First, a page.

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Expert Opinion

Paul LaManes and Tom McLaughlin: Lessons Learned from a Successful Municipal Broadband Project Partnership

Broadband Breakfast Staff

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The authors of this Expert Opinion are Paul LaManes (left) and Tom McLaughlin

Blog Entries

WASHINGTON, February 11, 2009 – The New York Times highlights BroadbandCensus.com and our efforts to build a publicly-available database of the speeds, prices, availability, reliability and competition in the local broadband marketplace.

After introducing the $350 million in the fiscal stimulus for mapping broadband, and noting that other groups like Connected Nation have been comfortable working within the confidentiality restrictions imposed by telephone and cable companies, reporter Saul Hansell quotes me as follows:

“We ask carriers on a specific location basis what services they are providing,” said Drew Clark, the founder of Broadband Census, a Web site that is trying to build its own database of what Internet service is offered where. “They argue with a straight face that it is proprietary information where they offer service, even though every consumer who has broadband service knows who they get it from and where they live,” Mr. Clark said.

Hansell continues, suggesting the importance for the consumer of having publicly-available information of carrier-specific information. He doesn’t highlight it in this piece, but other nations — such as the government of Ireland — have compiled exactly such a list on a government web site.

Hansell continues:

The Internet providers say they are afraid that if they published a map of the services they offered, competitors would know exactly what pitch to send to which customers. Yes, those rivals have other ways to find out where they do business, but none are as easy as downloading a complete list.

Why not publish information that will let companies offer Americans better deals on Internet service than the ones they have now? And for that matter, if the government has a reason to collect a list of all the services available, why shouldn’t it let consumers look up that information to help them shop around?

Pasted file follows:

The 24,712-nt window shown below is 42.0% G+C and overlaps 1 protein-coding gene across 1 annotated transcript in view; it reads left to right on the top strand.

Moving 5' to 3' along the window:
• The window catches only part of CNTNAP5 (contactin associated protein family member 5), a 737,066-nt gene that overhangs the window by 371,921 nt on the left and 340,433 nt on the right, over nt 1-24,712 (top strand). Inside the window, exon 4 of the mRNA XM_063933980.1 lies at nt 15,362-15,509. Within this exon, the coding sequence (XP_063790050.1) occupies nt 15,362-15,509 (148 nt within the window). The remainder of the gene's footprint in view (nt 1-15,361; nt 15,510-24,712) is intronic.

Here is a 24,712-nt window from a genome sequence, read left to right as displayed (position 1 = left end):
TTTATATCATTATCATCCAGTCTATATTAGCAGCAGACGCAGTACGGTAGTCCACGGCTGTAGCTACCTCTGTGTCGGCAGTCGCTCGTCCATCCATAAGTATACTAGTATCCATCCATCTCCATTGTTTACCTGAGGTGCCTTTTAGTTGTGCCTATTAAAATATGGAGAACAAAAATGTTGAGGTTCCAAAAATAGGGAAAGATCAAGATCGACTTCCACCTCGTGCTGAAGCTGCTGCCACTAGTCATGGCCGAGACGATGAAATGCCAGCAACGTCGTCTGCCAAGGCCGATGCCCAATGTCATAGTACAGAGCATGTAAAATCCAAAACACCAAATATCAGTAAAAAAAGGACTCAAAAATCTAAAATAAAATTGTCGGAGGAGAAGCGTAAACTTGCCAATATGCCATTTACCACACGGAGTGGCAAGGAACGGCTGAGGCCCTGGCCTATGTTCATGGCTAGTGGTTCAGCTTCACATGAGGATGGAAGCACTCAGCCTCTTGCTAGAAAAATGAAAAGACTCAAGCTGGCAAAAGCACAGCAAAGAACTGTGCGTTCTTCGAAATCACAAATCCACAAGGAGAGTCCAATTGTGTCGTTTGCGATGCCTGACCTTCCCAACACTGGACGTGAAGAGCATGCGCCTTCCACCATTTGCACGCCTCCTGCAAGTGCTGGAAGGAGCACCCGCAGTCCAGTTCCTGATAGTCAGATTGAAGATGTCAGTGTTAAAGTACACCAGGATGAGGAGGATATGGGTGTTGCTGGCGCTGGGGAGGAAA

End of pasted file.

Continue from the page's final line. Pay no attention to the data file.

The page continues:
BroadbandCensus.com wholeheartedly agrees.

“If the federal government is about to spend up to $9 billion on broadband,” [Mr. Clark] said, “it needs to know with a high degree of specificity who is providing broadband now, what technologies are being employed and at what speeds.

Continue Reading

5G

Andrew Drozd: Monetizing Spectrum Sharing, in Addition to Network Utilization, is Key to 5G

Broadband Breakfast Staff

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The author of this Expert Opinion is Andrew Drozd, CEO of ANDRO Computational Systems

Blog Entries

WASHINGTON, February 11, 2009 – The New York Times highlights BroadbandCensus.com and our efforts to build a publicly-available database of the speeds, prices, availability, reliability and competition in the local broadband marketplace.

After introducing the $350 million in the fiscal stimulus for mapping broadband, and noting that other groups like Connected Nation have been comfortable working within the confidentiality restrictions imposed by telephone and cable companies, reporter Saul Hansell quotes me as follows:

“We ask carriers on a specific location basis what services they are providing,” said Drew Clark, the founder of Broadband Census, a Web site that is trying to build its own database of what Internet service is offered where. “They argue with a straight face that it is proprietary information where they offer service, even though every consumer who has broadband service knows who they get it from and where they live,” Mr. Clark said.

Hansell continues, suggesting the importance for the consumer of having publicly-available information of carrier-specific information. He doesn’t highlight it in this piece, but other nations — such as the government of Ireland — have compiled exactly such a list on a government web site.

Hansell continues:

The Internet providers say they are afraid that if they published a map of the services they offered, competitors would know exactly what pitch to send to which customers. Yes, those rivals have other ways to find out where they do business, but none are as easy as downloading a complete list.

Why not publish information that will let companies offer Americans better deals on Internet service than the ones they have now? And for that matter, if the government has a reason to collect a list of all the services available, why shouldn’t it let consumers look up that information to help them shop around?

BroadbandCensus.com wholeheartedly agrees.

“If the federal government is about to spend up to $9 billion on broadband,” [Mr. Clark] said, “it needs to know with a high degree of specificity who is providing broadband now, what technologies are being employed and at what speeds.

Continue Reading